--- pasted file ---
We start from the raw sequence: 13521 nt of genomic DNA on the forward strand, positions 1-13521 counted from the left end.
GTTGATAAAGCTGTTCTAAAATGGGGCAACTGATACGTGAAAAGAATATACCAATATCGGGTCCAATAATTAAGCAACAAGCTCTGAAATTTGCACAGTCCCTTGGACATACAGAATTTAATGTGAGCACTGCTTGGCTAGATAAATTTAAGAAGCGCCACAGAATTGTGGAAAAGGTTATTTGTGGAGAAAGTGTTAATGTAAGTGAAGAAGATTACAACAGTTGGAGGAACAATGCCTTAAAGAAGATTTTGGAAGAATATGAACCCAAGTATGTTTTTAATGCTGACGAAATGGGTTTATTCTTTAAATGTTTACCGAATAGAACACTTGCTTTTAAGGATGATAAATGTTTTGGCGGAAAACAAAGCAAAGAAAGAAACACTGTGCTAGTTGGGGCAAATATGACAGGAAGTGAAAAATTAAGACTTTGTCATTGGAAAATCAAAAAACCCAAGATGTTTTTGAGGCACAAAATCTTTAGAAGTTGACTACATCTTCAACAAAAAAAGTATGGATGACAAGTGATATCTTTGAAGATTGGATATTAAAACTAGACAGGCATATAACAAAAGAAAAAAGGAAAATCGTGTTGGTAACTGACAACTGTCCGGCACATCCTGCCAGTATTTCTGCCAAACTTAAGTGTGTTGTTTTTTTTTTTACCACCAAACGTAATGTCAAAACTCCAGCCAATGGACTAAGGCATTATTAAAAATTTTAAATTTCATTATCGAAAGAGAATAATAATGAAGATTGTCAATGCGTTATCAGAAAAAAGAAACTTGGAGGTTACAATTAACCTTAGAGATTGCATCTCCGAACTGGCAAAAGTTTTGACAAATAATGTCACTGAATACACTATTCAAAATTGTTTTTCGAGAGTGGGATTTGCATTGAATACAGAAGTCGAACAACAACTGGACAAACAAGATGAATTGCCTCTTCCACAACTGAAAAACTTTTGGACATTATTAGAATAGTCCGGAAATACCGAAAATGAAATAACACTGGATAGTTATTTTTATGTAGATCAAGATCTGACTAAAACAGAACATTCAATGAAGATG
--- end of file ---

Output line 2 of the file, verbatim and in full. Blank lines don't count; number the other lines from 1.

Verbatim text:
GTTGATAAAGCTGTTCTAAAATGGGGCAACTGATACGTGAAAAGAATATACCAATATCGGGTCCAATAATTAAGCAACAAGCTCTGAAATTTGCACAGTCCCTTGGACATACAGAATTTAATGTGAGCACTGCTTGGCTAGATAAATTTAAGAAGCGCCACAGAATTGTGGAAAAGGTTATTTGTGGAGAAAGTGTTAATGTAAGTGAAGAAGATTACAACAGTTGGAGGAACAATGCCTTAAAGAAGATTTTGGAAGAATATGAACCCAAGTATGTTTTTAATGCTGACGAAATGGGTTTATTCTTTAAATGTTTACCGAATAGAACACTTGCTTTTAAGGATGATAAATGTTTTGGCGGAAAACAAAGCAAAGAAAGAAACACTGTGCTAGTTGGGGCAAATATGACAGGAAGTGAAAAATTAAGACTTTGTCATTGGAAAATCAAAAAACCCAAGATGTTTTTGAGGCACAAAATCTTTAGAAGTTGACTACATCTTCAACAAAAAAAGTATGGATGACAAGTGATATCTTTGAAGATTGGATATTAAAACTAGACAGGCATATAACAAAAGAAAAAAGGAAAATCGTGTTGGTAACTGACAACTGTCCGGCACATCCTGCCAGTATTTCTGCCAAACTTAAGTGTGTTGTTTTTTTTTTTACCACCAAACGTAATGTCAAAACTCCAGCCAATGGACTAAGGCATTATTAAAAATTTTAAATTTCATTATCGAAAGAGAATAATAATGAAGATTGTCAATGCGTTATCAGAAAAAAGAAACTTGGAGGTTACAATTAACCTTAGAGATTGCATCTCCGAACTGGCAAAAGTTTTGACAAATAATGTCACTGAATACACTATTCAAAATTGTTTTTCGAGAGTGGGATTTGCATTGAATACAGAAGTCGAACAACAACTGGACAAACAAGATGAATTGCCTCTTCCACAACTGAAAAACTTTTGGACATTATTAGAATAGTCCGGAAATACCGAAAATGAAATAACACTGGATAGTTATTTTTATGTAGATCAAGATCTGACTAAAACAGAACATTCAATGAAGATG